The highest-ranking U.S. military officer praised the “professionalism” of Egypt’s armed forces in a phone call with a top Egyptian commander on Sunday, as Egyptian troops refrained from a crackdown on protesters.
Egypt receives about $1.3 billion a year in U.S. military aid, assistance that could be jeopardized if the army joined last week’s harsh police crackdown. Police used rubber bullets, tear gas and water cannons against protesters calling for President Hosni Mubarak to step down.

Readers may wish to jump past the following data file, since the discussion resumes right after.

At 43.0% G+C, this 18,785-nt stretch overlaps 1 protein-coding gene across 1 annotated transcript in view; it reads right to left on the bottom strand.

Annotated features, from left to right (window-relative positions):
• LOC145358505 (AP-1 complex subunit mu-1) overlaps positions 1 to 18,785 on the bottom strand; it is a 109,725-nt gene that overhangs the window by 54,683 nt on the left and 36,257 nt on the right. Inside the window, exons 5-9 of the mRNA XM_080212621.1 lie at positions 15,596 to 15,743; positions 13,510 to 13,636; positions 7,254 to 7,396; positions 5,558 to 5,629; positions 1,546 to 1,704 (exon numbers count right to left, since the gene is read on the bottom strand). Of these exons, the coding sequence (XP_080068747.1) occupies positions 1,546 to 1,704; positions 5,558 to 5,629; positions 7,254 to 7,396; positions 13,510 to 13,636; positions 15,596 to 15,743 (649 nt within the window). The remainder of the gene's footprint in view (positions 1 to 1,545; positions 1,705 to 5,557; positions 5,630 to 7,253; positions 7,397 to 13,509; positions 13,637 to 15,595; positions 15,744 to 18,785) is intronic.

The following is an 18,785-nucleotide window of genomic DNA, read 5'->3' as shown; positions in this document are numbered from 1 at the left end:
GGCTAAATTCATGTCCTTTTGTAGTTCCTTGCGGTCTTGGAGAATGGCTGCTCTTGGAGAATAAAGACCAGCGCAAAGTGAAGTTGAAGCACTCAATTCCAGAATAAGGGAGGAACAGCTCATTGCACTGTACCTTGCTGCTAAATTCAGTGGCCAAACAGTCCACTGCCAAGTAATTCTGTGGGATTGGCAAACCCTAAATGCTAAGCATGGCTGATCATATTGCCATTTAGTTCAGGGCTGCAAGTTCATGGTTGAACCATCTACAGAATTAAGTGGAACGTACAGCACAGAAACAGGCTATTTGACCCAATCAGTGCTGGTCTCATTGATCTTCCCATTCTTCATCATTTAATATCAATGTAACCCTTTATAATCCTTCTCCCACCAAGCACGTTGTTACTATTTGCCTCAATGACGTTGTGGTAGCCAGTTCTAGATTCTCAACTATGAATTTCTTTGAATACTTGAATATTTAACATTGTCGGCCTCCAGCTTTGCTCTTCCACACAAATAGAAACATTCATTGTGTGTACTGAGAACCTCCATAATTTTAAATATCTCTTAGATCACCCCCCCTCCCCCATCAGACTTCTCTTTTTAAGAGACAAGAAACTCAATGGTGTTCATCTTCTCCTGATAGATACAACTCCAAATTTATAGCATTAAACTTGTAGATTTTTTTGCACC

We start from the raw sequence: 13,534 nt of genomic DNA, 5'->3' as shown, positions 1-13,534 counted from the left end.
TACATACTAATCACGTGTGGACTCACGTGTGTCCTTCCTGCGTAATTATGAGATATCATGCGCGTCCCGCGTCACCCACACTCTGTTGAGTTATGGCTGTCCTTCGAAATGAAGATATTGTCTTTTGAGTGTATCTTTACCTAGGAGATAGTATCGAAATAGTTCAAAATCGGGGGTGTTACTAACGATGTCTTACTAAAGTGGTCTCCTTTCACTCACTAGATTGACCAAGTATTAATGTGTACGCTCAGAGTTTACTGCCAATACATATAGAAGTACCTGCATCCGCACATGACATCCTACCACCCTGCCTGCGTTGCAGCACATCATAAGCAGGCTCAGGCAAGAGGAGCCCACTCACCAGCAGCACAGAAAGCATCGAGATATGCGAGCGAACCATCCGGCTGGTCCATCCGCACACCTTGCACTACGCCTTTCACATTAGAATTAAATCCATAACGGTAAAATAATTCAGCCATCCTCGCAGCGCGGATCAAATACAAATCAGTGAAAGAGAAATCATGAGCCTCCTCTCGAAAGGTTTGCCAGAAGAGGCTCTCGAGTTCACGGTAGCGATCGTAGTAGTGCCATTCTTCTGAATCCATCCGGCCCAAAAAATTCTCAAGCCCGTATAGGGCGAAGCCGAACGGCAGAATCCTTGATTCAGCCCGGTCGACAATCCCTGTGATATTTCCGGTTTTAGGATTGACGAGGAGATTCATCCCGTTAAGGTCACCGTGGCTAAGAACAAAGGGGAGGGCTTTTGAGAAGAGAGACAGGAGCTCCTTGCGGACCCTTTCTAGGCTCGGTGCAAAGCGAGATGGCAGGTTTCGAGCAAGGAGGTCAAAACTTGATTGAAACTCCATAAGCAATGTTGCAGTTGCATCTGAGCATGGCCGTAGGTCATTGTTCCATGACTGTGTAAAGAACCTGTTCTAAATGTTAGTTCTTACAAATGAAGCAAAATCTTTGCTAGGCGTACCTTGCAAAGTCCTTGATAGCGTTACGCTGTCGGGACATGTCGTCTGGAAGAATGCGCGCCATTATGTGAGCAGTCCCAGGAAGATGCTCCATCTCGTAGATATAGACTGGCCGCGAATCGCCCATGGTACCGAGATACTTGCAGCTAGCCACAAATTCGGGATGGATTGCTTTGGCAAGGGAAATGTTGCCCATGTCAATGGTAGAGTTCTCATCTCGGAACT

Protesters who have rocked the nation of 80 million people, a key U.S. ally in the Arab world, complain about surging prices and the gap between rich and poor but have also called for a new political system. The unrest has killed more than 100 people.